Last night, he writes, actually happened. Right?

I THINK so?

I hope so.

Me too.

This is weird, he writes. But good weird.

So good weird. I smile while typing. And I never thought I’d make out with a guy wearing a map of Middle Earth on his shirt.

Three dots.

Oh, Molly. Okay. We better talk.

I sit up in my bed, feeling suddenly nervous. He’s typing something else.

So, you’re not WRONG, per se, but you should probably know that Tolkien actually hyphenates “Middle-earth.” Smiley emoji with a single nervous tear.

This is what Reid wants to talk about the morning after we kiss. I grin while I type: Hey, you’re kind of adorable.

Hey. So are you.

There’s a soft knock on my door.

One sex! Someone’s here.

OMG, YOU PERVY IPHONE. Sec. Not sex.

TOO LATE! he writes. Three dots. Does this count as sexting?

I think so?

Another knock, and the door cracks open, revealing Patty. “Sweetie, are you up?”

Oh God.

“I’m up.”

“Oh, great.” She steps into my room, shutting the door behind her. My mind races. She knew about the alcohol. Now she knows about Reid. I can tell from her face. How do moms always know?

I try to play it cool. I scoot up the bed, leaving room on the end. “You can sit.”

She does, scooting backward against the wall, and I realize she’s holding an envelope. “So, this was in the mail for you.”

She hands it to me, and now I can’t stop blushing. It’s the size of a birthday card, and all it says on the front is Molly. No address.

So, it’s hand-delivered.

So maybe that’s why Reid walked Olivia to my house.

And now I’m desperate to open it. Which means Patty needs to leave. I give her the okay, Mom, we’re good, thanks for stopping by now stare.

Which never works.

“So, sweetie, we really need to talk about what happened on Monday.”

Oh.

My heart sinks.

She leans back on her hand. “I’m really glad you and your sister have made some new friends. I know it’s been hard with Abby gone.”

I nod.

“And they all seem like really cool people.”

“I’m sorry about Will and the alcohol,” I blurt. “I know that was dumb of us. You can ground me. Seriously.”

“Sweetie, you’re not dumb. Please don’t say that.”

“Sorry.”

“And you’re not grounded. We obviously don’t condone you and your sister drinking.” She pauses, lips quirking upward. “But from what I understand, you didn’t actually drink anything.”

“Cassie told you that?” My mouth falls open.

“Did she misremember?”

“No, it’s just . . .” It’s just the fact that I was an utter asshole to Cassie, and she still covered for me. “Is Cassie grounded?”

“She got off with a warning. Anyway.” Patty tucks her knees up and wraps her arms around them. “I wanted to check in with you about something.”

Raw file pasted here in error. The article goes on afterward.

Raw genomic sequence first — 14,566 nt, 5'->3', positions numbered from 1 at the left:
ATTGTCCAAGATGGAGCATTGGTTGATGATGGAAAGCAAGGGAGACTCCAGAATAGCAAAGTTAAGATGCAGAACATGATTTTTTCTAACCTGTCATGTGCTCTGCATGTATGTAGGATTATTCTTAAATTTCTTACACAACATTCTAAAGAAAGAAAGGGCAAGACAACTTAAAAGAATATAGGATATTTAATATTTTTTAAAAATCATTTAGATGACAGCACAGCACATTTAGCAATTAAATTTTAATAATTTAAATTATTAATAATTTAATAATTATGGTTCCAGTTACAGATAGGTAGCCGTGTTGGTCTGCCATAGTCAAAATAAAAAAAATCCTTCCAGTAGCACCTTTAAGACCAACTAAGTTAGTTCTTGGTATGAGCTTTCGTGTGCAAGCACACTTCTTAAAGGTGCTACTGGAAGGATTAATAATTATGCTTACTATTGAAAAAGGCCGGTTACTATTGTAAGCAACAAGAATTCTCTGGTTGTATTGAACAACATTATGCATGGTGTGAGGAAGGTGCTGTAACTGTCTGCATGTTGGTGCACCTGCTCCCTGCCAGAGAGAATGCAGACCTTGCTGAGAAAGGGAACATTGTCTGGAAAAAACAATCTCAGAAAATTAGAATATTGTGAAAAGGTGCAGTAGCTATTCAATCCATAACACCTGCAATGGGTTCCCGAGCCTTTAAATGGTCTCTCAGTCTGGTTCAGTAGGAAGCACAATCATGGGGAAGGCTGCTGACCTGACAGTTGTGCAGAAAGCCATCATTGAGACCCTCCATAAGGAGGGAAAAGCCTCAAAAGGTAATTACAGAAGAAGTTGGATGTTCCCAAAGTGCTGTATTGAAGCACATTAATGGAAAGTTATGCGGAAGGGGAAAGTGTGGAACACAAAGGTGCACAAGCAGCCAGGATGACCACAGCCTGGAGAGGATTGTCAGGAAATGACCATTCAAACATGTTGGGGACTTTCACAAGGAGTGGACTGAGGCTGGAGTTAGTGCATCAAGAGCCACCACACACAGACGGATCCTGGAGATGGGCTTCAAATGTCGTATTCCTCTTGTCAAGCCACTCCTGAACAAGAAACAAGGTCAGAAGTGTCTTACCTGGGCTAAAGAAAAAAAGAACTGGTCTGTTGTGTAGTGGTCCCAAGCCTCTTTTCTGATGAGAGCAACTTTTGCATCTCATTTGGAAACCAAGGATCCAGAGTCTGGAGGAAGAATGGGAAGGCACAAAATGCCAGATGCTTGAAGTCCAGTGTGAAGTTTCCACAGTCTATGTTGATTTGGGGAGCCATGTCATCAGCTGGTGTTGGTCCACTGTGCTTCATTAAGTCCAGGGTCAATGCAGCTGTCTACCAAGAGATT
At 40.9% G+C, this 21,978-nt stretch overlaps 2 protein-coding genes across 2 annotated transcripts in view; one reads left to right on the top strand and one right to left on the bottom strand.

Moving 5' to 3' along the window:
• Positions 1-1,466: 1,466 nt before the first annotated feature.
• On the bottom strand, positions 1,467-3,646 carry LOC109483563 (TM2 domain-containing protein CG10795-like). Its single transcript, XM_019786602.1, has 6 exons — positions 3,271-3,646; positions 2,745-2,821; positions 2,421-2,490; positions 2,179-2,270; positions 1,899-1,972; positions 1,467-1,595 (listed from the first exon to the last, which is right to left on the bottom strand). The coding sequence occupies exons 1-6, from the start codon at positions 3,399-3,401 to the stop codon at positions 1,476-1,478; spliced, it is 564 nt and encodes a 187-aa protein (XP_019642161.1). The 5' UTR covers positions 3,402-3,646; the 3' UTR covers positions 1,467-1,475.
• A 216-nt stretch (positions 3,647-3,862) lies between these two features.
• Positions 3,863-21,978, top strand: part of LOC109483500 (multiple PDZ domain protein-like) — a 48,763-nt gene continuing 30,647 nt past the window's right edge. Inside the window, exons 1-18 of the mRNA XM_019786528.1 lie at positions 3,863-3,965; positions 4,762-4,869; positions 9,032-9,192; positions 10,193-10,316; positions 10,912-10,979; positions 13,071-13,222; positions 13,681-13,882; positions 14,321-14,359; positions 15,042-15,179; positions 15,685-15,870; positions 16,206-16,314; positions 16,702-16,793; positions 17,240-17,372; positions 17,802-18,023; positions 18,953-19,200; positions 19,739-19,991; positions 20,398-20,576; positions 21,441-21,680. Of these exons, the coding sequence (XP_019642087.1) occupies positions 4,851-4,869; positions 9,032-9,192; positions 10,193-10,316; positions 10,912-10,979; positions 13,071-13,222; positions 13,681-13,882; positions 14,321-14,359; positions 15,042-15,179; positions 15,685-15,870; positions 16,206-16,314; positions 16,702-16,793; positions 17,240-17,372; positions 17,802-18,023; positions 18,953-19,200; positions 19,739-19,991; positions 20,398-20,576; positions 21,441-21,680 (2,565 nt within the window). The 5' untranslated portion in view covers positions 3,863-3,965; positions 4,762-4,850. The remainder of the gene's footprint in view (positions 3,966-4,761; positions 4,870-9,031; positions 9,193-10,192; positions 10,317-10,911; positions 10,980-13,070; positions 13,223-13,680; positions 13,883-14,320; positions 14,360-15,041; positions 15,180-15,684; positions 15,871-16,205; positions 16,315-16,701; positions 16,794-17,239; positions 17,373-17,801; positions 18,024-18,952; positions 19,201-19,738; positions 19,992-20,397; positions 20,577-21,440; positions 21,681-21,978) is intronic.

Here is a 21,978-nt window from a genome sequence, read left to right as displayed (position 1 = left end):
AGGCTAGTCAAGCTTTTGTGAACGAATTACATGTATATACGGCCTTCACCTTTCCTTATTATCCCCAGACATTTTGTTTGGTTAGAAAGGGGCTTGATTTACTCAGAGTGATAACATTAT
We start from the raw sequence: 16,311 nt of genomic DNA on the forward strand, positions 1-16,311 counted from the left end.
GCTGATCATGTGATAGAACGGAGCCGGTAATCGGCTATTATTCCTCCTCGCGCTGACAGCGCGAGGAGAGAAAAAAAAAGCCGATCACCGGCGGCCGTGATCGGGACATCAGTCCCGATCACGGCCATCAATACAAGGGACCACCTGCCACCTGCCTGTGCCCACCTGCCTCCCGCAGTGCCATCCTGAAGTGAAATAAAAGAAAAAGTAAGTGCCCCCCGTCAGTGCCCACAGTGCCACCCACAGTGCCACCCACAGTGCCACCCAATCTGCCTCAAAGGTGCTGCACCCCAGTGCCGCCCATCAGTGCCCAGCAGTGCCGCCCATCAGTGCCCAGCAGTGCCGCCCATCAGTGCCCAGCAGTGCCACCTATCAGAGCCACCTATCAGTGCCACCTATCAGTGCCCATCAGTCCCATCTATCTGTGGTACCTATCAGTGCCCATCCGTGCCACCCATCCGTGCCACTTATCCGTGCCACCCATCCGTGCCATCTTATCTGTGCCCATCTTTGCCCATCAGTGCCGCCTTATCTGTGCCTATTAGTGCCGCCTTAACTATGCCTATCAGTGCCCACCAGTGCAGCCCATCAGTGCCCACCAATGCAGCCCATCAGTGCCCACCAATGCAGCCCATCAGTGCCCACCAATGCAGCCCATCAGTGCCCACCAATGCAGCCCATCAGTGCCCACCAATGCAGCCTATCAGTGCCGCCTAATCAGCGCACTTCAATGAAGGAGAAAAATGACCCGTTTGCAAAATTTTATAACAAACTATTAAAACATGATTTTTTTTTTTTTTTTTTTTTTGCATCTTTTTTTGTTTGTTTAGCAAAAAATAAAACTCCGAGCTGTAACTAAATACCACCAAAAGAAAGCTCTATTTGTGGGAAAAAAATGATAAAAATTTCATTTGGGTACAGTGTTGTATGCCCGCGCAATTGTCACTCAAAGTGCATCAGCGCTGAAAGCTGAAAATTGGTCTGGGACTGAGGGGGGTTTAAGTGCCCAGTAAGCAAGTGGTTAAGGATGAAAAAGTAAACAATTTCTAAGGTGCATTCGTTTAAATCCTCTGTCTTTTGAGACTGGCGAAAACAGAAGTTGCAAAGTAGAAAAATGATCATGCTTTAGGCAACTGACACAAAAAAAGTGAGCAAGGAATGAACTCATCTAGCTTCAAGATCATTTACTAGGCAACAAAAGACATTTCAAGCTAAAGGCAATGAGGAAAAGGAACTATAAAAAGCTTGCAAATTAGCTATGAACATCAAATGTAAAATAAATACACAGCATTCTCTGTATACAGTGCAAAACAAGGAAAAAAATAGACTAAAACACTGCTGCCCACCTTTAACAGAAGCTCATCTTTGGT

“Okay.”

“I know we’ve talked a little about birth control . . .”

My face grows warm. “Oh, I don’t want to talk about this.”

“I know.” She smiles. “But this is important. Especially since it seems like things . . . might be happening.”

Oh God.

“Things,” I repeat.

“Well, I know your friend Reid stopped by last night.”

I mean, they ALWAYS know.

“We’re not having sex,” I say quickly.

“I know, sweetie. But you might.” She scoots closer to me. “We should think about starting you on the pill. Sometimes I forget you’re seventeen, you know?”

I squeeze my eyes shut. This conversation. I cannot. Hypothetical sex talk: sure. Patty probing into my sex life in particular? Holy. Fuck. No.

She laughs. “Stop looking so traumatized.”

“I’m not having sex,” I say again.

“Good. Look, I’m in no hurry for you to have sex. Believe me. I’m just saying, we should acknowledge that it’s a possibility.”

“So . . . you think I should be on the pill.”

“I think it’s worth considering,” Patty says. “You know, I went on it in high school. Senior year and all through college, right up until I met your mom.”

It’s hard to imagine that time before my moms got together. I guess they could have dated other people. Patty might have even dated guys. I’ve honestly never asked.

There’s something about exes. I’ve never had an ex-anything. The whole idea of it seems intolerable. Falling out of love. Becoming strangers. The thought of that happening with Reid makes me want to cry. And I’m not even in love with Reid yet. I don’t think.

I don’t know.

It’s funny—if you take away the kissing, you basically have Nadine and Aunt Karen. Their ruined intimacy. Their faded closeness.

Ex-sisters. Which sounds exactly like existers. And I guess it fits, because that’s exactly how things fall apart. That’s all it takes. Just the fact that you’re two different people. Just the fact that you exist outside each other. I get this ache in my chest when I think about it. I try to shake the feeling away.

Patty’s smiling. “So, are you going to tell me about him?”

I cover my face. “Nope.”

“Are you official? Is he your boyfriend? Check yes or no.”

“Mom.”

“Okay. But are you happy?”

I nod, smiling through the cracks between my fingers.

She squeezes my shoulders. “Kind of funny watching you and your sister go through this at the exact same time. You guys are cute.”

“Hmph.”

“Does Cassie know?”

“About Reid?”

Even saying his name makes me self-conscious. I slide my hands off my face, but my heart sort of skips.

“I don’t think so.” I bite my lip. “I don’t know. Were we really loud last night, or something?”

Patty’s eyebrows shoot up.

“No. Oh God. I did not mean it like that.” I grin into my elbow. “I meant, like, on the stairs. His footsteps. Not anything else. I’m going to stop talking.”

She pats me on the shoulder. “That’s probably a good idea.”

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